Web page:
The Cold War
Hard pressed to find a Sixties housewife/stay-at-home mom
exemplified by June Cleaver, coiffed and ready to tackle housework in a shirt waist dress, heels, and beads--
I’m not the least bit surprised. Running a household in the Sixties entailed more than waltzing Hoover in a
dress—interpret that as you will—or swishing a dust cloth. Take into consideration the appliances which passed
muster as modern conveniences for that era. Let’s turn the dial to
zero and get ready to fight The Cold War on the home front. We’re about to defrost the
Before my family owned a self-defrost fridge, my mother initiated “global
warming” inside the freezer compartment of our non self-defrosting model. Before reusable, resealable plastic Ziploc storage bags were developed for consumers in
1968, you could store meat in the freezer the way it came packaged from the market. You could also parcel it out and repackage it in plastic wrap, and further insulate
by shrouding in aluminum wrap. Meanwhile frost had the potential to
build up inside the freezer until the walls closed in as the ice continent of Antarctica. My mother never let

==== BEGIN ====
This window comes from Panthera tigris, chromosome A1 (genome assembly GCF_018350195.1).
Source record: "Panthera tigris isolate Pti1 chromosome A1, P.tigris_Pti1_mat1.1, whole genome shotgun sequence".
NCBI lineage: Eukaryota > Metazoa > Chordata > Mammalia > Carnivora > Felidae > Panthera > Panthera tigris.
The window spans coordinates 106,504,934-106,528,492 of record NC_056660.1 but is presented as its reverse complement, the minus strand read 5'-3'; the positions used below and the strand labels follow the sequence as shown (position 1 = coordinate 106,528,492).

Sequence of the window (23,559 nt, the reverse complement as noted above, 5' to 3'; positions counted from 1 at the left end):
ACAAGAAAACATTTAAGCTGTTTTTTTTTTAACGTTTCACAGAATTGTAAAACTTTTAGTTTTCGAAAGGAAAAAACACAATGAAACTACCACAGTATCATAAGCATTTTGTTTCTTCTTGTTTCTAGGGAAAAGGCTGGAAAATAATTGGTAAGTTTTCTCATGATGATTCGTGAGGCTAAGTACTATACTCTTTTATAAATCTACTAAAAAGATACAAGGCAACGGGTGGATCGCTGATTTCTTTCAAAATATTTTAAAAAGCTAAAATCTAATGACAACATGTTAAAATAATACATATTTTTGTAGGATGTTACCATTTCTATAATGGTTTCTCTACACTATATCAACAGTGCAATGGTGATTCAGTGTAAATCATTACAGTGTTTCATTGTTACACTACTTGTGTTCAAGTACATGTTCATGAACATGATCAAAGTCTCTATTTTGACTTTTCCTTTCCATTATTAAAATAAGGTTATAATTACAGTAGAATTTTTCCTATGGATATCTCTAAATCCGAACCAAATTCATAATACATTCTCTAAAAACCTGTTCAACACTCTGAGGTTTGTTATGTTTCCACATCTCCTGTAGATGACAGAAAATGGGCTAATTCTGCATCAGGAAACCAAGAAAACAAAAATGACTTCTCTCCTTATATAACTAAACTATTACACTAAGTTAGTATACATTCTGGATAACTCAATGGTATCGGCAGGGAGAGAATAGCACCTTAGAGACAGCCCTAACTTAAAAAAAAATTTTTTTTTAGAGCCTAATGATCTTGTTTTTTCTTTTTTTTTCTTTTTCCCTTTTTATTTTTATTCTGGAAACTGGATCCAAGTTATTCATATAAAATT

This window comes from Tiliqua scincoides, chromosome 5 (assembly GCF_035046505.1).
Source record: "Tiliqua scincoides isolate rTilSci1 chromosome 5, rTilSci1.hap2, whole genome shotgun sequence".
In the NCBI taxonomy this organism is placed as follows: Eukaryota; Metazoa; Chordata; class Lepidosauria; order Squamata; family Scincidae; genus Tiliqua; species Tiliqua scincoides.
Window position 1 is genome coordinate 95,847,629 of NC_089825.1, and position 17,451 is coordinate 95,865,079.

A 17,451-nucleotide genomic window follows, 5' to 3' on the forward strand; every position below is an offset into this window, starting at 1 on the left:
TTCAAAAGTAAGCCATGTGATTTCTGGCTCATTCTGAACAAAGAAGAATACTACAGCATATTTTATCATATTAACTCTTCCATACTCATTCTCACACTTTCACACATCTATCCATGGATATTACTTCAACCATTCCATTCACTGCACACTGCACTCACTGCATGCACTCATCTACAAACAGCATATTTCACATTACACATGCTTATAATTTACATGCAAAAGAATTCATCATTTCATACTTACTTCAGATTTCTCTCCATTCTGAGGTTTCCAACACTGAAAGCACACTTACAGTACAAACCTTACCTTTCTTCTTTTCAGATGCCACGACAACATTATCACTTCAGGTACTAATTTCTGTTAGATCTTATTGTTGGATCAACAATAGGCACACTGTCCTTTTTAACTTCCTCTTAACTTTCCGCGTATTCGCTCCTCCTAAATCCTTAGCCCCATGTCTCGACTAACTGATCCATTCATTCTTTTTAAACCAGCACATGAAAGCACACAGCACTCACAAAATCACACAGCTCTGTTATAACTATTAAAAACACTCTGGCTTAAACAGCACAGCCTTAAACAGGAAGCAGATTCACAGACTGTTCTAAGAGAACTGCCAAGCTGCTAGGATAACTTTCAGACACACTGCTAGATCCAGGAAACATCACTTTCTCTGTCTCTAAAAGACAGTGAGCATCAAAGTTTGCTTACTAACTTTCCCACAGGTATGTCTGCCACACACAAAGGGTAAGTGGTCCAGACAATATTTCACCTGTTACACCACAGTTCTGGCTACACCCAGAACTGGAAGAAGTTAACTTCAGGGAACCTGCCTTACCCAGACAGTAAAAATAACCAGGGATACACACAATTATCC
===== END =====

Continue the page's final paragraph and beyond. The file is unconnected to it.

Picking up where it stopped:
the threat of “burial” escalate too far in The Cold War, having developed an offensive strategy which
essentially amounted to a pre-emptive strike to break the ice.
1. Every two weeks, she initiated “defrosting” by turning the freezer dial to zero. She emptied the freezer
and placed its contents on the kitchen counters.
2. Strategically placing a pan of hot water in the freezer speeded up the process of melting the
frost. I’m told this took about an hour so none of the meat on the counter had a chance to
remember the perk of her doling out popsicles to my sister and me along with any of our friends who happened to
be in the yard during The Cold War front.
3. Soon, the catch basin beneath the freezer filled with water during this transformation from solid to
liquid. My mother gingerly lifted this cumbersome rectangular tub and slowly walked it to the
sink to pour the dregs down the drain.
4. During the process of fighting The Cold War, my mother wiped down
the interiors of the fridge and freezer before replacing the frozen booty.
My mother not only won this Cold War but knew how to defrost other
situations before they escalated. As in life, it’s best to anticipate and be prepared by assuming an
offensive stance. My mother taught by example so my sister and I followed her lead, her beads of wisdom
frozen in time.
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